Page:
Using the right word series: Always B correct

Since I’m on vacation this week and writing isn’t high on my desired things to do list, I’m posting the second blog for this series right away. It’s my own fault for not getting ahead in my blog writing.

Must. Plan. Better.

This installment will address “B” words that are commonly used incorrectly. Ready? Let’s get this rolling so I can resume vacation mode.

Between, among

Between implies a two person or thing choice, exchange or relationship. Among implies more than two.

Nancy agonized over choosing between chocolate cake and strawberry pie.

Bob decided on vanilla ice cream from among the 32 flavors available.

Between you and me

Between you and me is always correct. Never use between you and I.

Between you and me, Nancy and Bob would make a cute couple.

Biannually, biennially

Biannually means twice a year. Biennially means once every two years.

Nancy visits her uncle biannually to help at his farm.

Bob only runs the marathon biennially because of his busy schedule.

Bimonthly, biweekly

Bimonthly can mean both occurring every two months and occurring twice a month. Biweekly is similarly confusing, meaning both every two weeks and twice a week.

To avoid confusion, don’t use them. Instead, say exactly what you mean: twice a week, twice a month, once every two weeks, or once every two months.

Blatant, flagrant

Blatant means obviously noticeable and obtrusive. Flagrant means the same but is a bit stronger and implies a more over-the-top action.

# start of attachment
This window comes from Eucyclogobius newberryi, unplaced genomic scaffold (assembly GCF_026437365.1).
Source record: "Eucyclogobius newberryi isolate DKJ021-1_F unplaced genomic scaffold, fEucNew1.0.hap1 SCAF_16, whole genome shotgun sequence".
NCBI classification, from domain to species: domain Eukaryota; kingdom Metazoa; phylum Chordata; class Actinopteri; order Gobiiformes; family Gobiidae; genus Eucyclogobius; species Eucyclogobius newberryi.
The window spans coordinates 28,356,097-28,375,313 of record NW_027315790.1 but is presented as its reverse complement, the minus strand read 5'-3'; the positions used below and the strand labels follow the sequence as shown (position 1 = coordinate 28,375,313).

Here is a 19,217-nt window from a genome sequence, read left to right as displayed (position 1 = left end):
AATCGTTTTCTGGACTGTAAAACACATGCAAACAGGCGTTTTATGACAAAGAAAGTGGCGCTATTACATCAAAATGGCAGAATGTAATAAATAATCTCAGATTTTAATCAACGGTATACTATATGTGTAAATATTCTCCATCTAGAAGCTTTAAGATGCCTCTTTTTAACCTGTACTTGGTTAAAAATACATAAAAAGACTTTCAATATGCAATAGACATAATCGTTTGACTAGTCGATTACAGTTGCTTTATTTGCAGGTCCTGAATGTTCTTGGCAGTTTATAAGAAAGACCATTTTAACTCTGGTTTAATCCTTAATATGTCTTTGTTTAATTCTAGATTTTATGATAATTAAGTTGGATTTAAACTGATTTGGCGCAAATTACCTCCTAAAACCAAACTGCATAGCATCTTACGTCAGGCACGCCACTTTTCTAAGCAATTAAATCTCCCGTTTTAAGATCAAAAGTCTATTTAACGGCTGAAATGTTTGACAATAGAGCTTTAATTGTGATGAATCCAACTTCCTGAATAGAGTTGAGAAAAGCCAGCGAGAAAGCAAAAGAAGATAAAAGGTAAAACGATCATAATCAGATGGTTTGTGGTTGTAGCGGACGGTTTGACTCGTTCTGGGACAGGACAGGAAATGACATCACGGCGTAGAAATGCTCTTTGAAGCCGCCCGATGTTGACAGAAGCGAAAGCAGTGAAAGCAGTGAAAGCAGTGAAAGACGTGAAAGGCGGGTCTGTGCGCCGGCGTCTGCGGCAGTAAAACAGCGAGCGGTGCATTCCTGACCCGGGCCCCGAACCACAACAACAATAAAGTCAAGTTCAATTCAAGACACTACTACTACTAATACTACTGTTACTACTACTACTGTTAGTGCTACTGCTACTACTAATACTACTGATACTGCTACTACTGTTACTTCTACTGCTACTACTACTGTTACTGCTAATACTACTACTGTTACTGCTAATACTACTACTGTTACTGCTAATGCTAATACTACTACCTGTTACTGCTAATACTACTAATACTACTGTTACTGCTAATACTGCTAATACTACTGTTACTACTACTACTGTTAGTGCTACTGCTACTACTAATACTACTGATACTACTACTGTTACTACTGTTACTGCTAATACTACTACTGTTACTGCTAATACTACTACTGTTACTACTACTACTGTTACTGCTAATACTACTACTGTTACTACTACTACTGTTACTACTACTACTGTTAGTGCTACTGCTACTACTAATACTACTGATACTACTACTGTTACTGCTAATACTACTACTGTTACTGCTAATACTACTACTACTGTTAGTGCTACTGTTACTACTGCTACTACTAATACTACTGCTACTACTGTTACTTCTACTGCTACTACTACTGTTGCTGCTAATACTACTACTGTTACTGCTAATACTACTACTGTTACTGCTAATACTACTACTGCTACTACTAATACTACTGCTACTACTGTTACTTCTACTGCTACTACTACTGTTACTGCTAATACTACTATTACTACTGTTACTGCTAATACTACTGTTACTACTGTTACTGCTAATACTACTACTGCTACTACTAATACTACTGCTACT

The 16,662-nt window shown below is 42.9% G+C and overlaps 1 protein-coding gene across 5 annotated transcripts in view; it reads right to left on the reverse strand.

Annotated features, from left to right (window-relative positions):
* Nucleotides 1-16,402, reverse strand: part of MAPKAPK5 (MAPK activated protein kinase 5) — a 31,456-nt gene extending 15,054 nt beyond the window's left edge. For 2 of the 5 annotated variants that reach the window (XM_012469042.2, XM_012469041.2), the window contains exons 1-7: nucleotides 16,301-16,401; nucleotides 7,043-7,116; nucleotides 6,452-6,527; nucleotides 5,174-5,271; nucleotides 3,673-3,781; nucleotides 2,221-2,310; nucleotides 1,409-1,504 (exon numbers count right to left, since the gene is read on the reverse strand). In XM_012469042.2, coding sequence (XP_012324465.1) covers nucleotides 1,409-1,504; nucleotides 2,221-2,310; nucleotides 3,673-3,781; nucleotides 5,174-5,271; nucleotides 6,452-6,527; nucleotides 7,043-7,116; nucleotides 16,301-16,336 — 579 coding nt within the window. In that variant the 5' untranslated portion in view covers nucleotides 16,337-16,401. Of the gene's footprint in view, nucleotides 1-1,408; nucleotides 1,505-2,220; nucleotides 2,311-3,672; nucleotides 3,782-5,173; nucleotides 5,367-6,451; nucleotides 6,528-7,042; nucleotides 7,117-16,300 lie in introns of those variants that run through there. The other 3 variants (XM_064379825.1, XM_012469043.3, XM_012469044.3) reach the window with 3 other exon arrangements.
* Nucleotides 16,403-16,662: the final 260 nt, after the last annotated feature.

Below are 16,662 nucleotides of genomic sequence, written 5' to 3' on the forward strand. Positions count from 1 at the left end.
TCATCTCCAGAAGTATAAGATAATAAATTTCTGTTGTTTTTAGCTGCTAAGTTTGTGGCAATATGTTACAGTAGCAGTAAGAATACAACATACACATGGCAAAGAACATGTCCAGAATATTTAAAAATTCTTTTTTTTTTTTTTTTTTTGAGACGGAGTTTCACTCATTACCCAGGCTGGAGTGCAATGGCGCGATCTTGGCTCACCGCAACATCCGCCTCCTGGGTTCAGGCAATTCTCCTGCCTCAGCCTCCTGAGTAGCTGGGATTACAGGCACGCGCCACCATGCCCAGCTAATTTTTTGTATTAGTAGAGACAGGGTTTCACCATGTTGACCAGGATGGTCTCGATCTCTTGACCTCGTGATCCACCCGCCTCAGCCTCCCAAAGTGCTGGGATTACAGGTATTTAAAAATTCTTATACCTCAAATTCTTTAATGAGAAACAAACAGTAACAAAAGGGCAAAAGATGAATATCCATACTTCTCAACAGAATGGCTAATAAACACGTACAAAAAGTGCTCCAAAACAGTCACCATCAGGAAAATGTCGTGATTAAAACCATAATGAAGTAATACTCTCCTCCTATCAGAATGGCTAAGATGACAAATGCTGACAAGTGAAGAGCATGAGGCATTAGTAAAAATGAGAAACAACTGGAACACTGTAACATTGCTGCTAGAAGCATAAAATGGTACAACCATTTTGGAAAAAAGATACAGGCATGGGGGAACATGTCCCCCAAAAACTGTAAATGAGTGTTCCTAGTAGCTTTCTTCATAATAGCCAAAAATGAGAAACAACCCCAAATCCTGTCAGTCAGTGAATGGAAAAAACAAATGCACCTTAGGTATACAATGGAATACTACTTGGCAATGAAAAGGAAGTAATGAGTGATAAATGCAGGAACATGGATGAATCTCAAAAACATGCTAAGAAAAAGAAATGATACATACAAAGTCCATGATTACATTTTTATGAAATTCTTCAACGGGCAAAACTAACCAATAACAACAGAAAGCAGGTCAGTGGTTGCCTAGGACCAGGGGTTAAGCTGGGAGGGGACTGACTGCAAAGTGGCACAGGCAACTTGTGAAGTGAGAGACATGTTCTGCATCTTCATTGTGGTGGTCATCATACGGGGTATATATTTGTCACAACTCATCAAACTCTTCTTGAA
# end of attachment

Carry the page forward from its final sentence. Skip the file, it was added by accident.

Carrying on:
Nancy has a blatant dislike of everything Bob does.

Maybe Nancy doesn’t like Bob because he has a flagrant disregard for the rules.

Boom, boon

A boom is a loud noise or a period of rapid growth or expansion. A boon is a timely benefit or favor.

Nancy took advantage of the housing boom and got a low interest rate on her mortgage.

Low interest rates were a boon to Bob when he bought his car.

Bring, take

Believe it or not, these two words don’t mean the same thing. Bring indicates action coming toward the speaker. Take indicates action taken away from the speaker.

Nancy will take her list to the pet store and bring home food and toys for the dog.

That’s all I have for the B’s, and I’m ready to get back to vacation now. If you can think of any other “B” words that are sometimes used incorrectly, post them in the comments so we can discuss their proper usage.

The next installment will be the C’s, and there are plenty of them. Be sure to follow this blog so you don’t miss out!

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